Avalanche win battle of attrition to reach Stanley Cup final

With Nazem Kadri injured, Colorado’s Mikko Rantanen moved to center to take his place and took a couple of blows to the back of the leg from Edmonton’s Duncan Keith that sent him to the ice.

Rantanen got up, shoved Keith and got back into play. He later scored the go-ahead goal in a Western Conference Finals home and away game 4 which the Avalanche won to sweep the Oilers from the playoffs and move on to play for the Stanley Cup.

The Avalanche didn’t come through the series unscathed, but with Edmonton star Leon Draisaitl skating on a strong leg and defenseman Darnell Nurse playing with a hip injury, they face the New York Rangers. York or defend back to back. champion Tampa Bay Lightning in the Cup Final next week.

“It’s a battle of attrition,” said Jared Bednar, in his fifth season as Colorado coach. “No one comes out of this without going through a bunch of ups and downs, ups and downs, series, injuries, in the face of adversity, and it seems like the teams that come out the best are usually those who stand at the end – or at least enter the final.

After knocking out Connor McDavid and the Oilers in four games, the start of this Finals is at least a week away, if not longer. Although Kadri’s left thumb injury will make him a long shot to come back, the extra time could allow the Avalanche to get starting goaltender Darcy Kuemper and other players healthy before facing their biggest playoff task so far.

The West final spanning five or more games would have risked more injuries for Colorado after winger Andre Burakovsky ran out of time to block a shock and every shift was another opportunity for an extra hit in areas without padding. The Avalanche certainly won’t scoff at the rest advantage.

“A week off is going to help us with the stoned players we have,” Rantanen said. “But we are used to it. After the first round we also had a week off, so that’s nothing new for us.

Being in the final is new for this core of Nathan MacKinnon, captain Gabriel Landeskog, Rantanen, Norris Trophy finalist defender Cale Makar and grizzled blue understudy Erik Johnson. The organization hasn’t reached that point since 2001, when it won its second championship in six years.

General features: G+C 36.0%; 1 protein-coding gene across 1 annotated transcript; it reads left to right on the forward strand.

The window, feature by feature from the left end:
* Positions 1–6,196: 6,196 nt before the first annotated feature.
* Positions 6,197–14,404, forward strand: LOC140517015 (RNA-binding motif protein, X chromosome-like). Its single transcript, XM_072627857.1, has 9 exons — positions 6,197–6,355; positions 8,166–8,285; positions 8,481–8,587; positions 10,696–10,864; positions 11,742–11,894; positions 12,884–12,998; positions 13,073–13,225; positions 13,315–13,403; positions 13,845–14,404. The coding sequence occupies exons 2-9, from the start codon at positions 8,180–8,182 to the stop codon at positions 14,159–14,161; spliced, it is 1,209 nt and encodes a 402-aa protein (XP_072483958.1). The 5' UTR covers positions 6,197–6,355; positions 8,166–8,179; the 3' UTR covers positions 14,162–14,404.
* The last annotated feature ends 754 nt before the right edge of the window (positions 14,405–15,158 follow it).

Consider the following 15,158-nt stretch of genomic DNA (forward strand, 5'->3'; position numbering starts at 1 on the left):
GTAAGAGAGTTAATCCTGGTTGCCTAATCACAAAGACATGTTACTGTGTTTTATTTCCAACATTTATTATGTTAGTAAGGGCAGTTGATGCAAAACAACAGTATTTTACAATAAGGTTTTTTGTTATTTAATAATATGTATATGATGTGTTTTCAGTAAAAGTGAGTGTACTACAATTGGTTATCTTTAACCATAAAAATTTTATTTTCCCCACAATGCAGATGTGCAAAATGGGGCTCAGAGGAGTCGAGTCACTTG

Captaining the 1996 and 2001 championship teams was Joe Sakic, now in his eighth season as general manager and ninth in charge of the front office. Amid the post-game celebration of key trade delay acquisition Artturi Lehkonen, winner of Monday night’s overtime, some players asked Sakic what he and his teammates did with the Clarence Campbell Bowl – the trophy for having won the West which is sometimes shunned by players in the name of superstition with the biggest trophy possible down the road.

Landeskog gathered the Avalanche to stand around him, and he and MacKinnon each got their hands on it but did not parade it on the ice.

“At the end of the day, we’re writing our own story here,” Makar said. “Whatever the decision of these guys, the management group of our team, I know it’s the right decision.”

There were no sawtooth smiles in the team photo with the trophy and NHL deputy commissioner Bill Daly, and the celebration was muted for the Avalanche.

“Everyone is obviously happy with the opportunity we have, but I don’t feel like anyone is happy,” Bednar said. “Everyone is happy and that’s good, but that’s not why we started the season. It wasn’t our approach at the start, and it’s certainly very difficult to get here, but our guys are already pretty focused and we’ll be looking forward to getting there soon.

First, the Rangers and Lightning need to settle the Eastern Conference Finals to see who’s next for Colorado, who still have the home advantage.

“From this series, it doesn’t matter at all,” Rantanen said. “Whoever comes is who we play against. We don’t care at all.


Follow AP Hockey writer Stephen Whyno on Twitter at https://twitter.com/SWhyno


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